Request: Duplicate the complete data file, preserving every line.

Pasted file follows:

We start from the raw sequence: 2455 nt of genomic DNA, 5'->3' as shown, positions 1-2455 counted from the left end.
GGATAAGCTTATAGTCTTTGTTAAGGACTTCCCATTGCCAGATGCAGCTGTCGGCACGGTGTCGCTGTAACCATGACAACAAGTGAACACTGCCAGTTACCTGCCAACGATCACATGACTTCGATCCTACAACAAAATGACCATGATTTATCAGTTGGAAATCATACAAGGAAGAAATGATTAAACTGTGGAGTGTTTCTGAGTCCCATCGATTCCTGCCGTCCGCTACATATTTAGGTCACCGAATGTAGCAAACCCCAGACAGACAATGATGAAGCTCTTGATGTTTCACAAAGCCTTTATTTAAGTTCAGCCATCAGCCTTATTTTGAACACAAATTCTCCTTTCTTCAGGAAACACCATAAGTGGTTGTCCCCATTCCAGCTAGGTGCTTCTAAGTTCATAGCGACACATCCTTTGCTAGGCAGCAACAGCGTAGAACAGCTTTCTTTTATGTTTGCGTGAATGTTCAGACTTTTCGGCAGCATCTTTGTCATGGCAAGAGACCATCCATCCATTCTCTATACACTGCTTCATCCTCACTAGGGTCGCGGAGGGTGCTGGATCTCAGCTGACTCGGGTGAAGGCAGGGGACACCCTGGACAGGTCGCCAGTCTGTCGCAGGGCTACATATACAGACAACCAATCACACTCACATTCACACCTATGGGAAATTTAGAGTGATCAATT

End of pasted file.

We start from the raw sequence: 2455 nt of genomic DNA, 5'->3' as shown, positions 1-2455 counted from the left end.
GGATAAGCTTATAGTCTTTGTTAAGGACTTCCCATTGCCAGATGCAGCTGTCGGCACGGTGTCGCTGTAACCATGACAACAAGTGAACACTGCCAGTTACCTGCCAACGATCACATGACTTCGATCCTACAACAAAATGACCATGATTTATCAGTTGGAAATCATACAAGGAAGAAATGATTAAACTGTGGAGTGTTTCTGAGTCCCATCGATTCCTGCCGTCCGCTACATATTTAGGTCACCGAATGTAGCAAACCCCAGACAGACAATGATGAAGCTCTTGATGTTTCACAAAGCCTTTATTTAAGTTCAGCCATCAGCCTTATTTTGAACACAAATTCTCCTTTCTTCAGGAAACACCATAAGTGGTTGTCCCCATTCCAGCTAGGTGCTTCTAAGTTCATAGCGACACATCCTTTGCTAGGCAGCAACAGCGTAGAACAGCTTTCTTTTATGTTTGCGTGAATGTTCAGACTTTTCGGCAGCATCTTTGTCATGGCAAGAGACCATCCATCCATTCTCTATACACTGCTTCATCCTCACTAGGGTCGCGGAGGGTGCTGGATCTCAGCTGACTCGGGTGAAGGCAGGGGACACCCTGGACAGGTCGCCAGTCTGTCGCAGGGCTACATATACAGACAACCAATCACACTCACATTCACACCTATGGGAAATTTAGAGTGATCAATT